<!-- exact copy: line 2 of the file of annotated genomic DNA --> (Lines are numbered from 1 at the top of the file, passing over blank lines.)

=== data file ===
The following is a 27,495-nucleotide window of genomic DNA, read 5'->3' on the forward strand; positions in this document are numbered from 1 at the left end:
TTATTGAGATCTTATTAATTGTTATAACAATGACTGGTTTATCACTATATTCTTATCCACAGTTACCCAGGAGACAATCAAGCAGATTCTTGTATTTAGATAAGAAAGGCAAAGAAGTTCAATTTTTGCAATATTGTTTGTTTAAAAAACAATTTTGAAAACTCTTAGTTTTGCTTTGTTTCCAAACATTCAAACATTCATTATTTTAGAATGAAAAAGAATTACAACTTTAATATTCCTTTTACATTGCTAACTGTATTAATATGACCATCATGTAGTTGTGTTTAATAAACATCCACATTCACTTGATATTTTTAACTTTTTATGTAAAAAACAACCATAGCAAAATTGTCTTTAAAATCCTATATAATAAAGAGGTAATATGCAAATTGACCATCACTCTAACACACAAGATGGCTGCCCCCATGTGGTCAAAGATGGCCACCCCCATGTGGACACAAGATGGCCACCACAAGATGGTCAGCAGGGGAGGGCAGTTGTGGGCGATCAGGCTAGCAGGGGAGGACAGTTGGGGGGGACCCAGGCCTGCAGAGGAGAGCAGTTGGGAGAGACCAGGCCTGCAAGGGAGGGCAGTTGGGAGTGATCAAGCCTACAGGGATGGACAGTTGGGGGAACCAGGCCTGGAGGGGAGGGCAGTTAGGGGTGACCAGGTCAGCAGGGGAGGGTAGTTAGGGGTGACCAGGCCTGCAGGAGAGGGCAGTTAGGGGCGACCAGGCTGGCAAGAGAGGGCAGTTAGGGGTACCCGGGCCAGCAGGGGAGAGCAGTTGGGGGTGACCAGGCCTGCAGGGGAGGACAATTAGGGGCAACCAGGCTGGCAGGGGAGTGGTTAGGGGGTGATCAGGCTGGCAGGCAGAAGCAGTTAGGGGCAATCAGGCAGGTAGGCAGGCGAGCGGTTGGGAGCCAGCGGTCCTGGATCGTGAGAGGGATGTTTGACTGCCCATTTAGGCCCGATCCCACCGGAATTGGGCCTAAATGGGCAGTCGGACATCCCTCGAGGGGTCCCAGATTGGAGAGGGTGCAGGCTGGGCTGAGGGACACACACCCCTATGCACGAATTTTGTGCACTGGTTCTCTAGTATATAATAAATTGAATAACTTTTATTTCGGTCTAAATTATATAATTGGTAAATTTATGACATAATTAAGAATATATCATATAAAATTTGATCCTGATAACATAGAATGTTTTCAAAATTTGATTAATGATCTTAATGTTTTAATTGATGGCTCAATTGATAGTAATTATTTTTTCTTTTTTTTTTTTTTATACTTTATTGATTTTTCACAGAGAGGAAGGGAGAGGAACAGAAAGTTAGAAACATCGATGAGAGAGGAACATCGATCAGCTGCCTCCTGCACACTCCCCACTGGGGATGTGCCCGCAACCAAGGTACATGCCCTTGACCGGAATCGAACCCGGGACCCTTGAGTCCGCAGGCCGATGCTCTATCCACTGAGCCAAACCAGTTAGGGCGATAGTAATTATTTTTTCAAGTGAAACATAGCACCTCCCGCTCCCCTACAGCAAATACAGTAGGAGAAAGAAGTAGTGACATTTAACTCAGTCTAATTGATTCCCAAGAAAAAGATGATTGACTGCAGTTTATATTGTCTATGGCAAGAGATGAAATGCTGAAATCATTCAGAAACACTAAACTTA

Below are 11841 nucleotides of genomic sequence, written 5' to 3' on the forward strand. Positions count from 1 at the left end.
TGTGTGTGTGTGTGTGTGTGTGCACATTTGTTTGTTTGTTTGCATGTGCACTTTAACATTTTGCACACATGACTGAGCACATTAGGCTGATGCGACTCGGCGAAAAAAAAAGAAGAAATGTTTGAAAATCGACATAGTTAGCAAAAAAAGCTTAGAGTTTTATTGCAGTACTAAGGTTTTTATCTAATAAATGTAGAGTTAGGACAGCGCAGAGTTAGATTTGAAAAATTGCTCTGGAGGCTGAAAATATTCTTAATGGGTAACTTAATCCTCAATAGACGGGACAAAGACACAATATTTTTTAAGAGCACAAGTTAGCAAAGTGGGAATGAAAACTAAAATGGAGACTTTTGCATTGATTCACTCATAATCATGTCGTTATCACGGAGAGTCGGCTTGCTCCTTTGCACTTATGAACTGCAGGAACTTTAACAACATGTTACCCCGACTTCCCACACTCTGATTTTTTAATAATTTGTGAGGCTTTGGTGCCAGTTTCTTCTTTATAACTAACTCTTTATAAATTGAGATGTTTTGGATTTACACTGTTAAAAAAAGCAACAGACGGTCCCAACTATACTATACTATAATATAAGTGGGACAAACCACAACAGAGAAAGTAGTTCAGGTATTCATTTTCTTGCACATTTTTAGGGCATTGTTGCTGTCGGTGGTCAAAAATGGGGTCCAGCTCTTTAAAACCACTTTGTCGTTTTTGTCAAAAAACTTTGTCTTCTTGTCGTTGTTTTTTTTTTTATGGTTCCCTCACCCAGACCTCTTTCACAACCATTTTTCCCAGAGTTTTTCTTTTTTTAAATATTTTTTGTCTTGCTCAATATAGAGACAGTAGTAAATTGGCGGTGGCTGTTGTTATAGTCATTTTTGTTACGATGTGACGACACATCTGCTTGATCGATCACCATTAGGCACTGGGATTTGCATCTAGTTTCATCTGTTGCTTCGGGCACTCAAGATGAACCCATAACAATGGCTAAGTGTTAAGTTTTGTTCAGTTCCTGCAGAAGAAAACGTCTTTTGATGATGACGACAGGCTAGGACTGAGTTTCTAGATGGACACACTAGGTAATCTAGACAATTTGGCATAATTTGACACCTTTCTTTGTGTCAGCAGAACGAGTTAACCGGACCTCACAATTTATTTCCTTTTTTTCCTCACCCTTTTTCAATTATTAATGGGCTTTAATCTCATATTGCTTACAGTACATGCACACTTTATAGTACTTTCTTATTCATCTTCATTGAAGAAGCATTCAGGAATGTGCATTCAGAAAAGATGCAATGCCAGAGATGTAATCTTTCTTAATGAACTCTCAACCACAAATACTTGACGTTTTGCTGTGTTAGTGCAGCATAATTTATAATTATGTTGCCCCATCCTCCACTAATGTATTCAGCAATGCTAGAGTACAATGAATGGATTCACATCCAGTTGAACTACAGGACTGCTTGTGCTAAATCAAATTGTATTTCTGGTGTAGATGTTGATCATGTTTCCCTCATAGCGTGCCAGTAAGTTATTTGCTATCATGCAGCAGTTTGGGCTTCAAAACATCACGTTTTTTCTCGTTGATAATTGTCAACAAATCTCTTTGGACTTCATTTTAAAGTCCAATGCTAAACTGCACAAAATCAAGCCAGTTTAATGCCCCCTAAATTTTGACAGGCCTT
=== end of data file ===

TTATTGAGATCTTATTAATTGTTATAACAATGACTGGTTTATCACTATATTCTTATCCACAGTTACCCAGGAGACAATCAAGCAGATTCTTGTATTTAGATAAGAAAGGCAAAGAAGTTCAATTTTTGCAATATTGTTTGTTTAAAAAACAATTTTGAAAACTCTTAGTTTTGCTTTGTTTCCAAACATTCAAACATTCATTATTTTAGAATGAAAAAGAATTACAACTTTAATATTCCTTTTACATTGCTAACTGTATTAATATGACCATCATGTAGTTGTGTTTAATAAACATCCACATTCACTTGATATTTTTAACTTTTTATGTAAAAAACAACCATAGCAAAATTGTCTTTAAAATCCTATATAATAAAGAGGTAATATGCAAATTGACCATCACTCTAACACACAAGATGGCTGCCCCCATGTGGTCAAAGATGGCCACCCCCATGTGGACACAAGATGGCCACCACAAGATGGTCAGCAGGGGAGGGCAGTTGTGGGCGATCAGGCTAGCAGGGGAGGACAGTTGGGGGGGACCCAGGCCTGCAGAGGAGAGCAGTTGGGAGAGACCAGGCCTGCAAGGGAGGGCAGTTGGGAGTGATCAAGCCTACAGGGATGGACAGTTGGGGGAACCAGGCCTGGAGGGGAGGGCAGTTAGGGGTGACCAGGTCAGCAGGGGAGGGTAGTTAGGGGTGACCAGGCCTGCAGGAGAGGGCAGTTAGGGGCGACCAGGCTGGCAAGAGAGGGCAGTTAGGGGTACCCGGGCCAGCAGGGGAGAGCAGTTGGGGGTGACCAGGCCTGCAGGGGAGGACAATTAGGGGCAACCAGGCTGGCAGGGGAGTGGTTAGGGGGTGATCAGGCTGGCAGGCAGAAGCAGTTAGGGGCAATCAGGCAGGTAGGCAGGCGAGCGGTTGGGAGCCAGCGGTCCTGGATCGTGAGAGGGATGTTTGACTGCCCATTTAGGCCCGATCCCACCGGAATTGGGCCTAAATGGGCAGTCGGACATCCCTCGAGGGGTCCCAGATTGGAGAGGGTGCAGGCTGGGCTGAGGGACACACACCCCTATGCACGAATTTTGTGCACTGGTTCTCTAGTATATAATAAATTGAATAACTTTTATTTCGGTCTAAATTATATAATTGGTAAATTTATGACATAATTAAGAATATATCATATAAAATTTGATCCTGATAACATAGAATGTTTTCAAAATTTGATTAATGATCTTAATGTTTTAATTGATGGCTCAATTGATAGTAATTATTTTTTCTTTTTTTTTTTTTTATACTTTATTGATTTTTCACAGAGAGGAAGGGAGAGGAACAGAAAGTTAGAAACATCGATGAGAGAGGAACATCGATCAGCTGCCTCCTGCACACTCCCCACTGGGGATGTGCCCGCAACCAAGGTACATGCCCTTGACCGGAATCGAACCCGGGACCCTTGAGTCCGCAGGCCGATGCTCTATCCACTGAGCCAAACCAGTTAGGGCGATAGTAATTATTTTTTCAAGTGAAACATAGCACCTCCCGCTCCCCTACAGCAAATACAGTAGGAGAAAGAAGTAGTGACATTTAACTCAGTCTAATTGATTCCCAAGAAAAAGATGATTGACTGCAGTTTATATTGTCTATGGCAAGAGATGAAATGCTGAAATCATTCAGAAACACTAAACTTA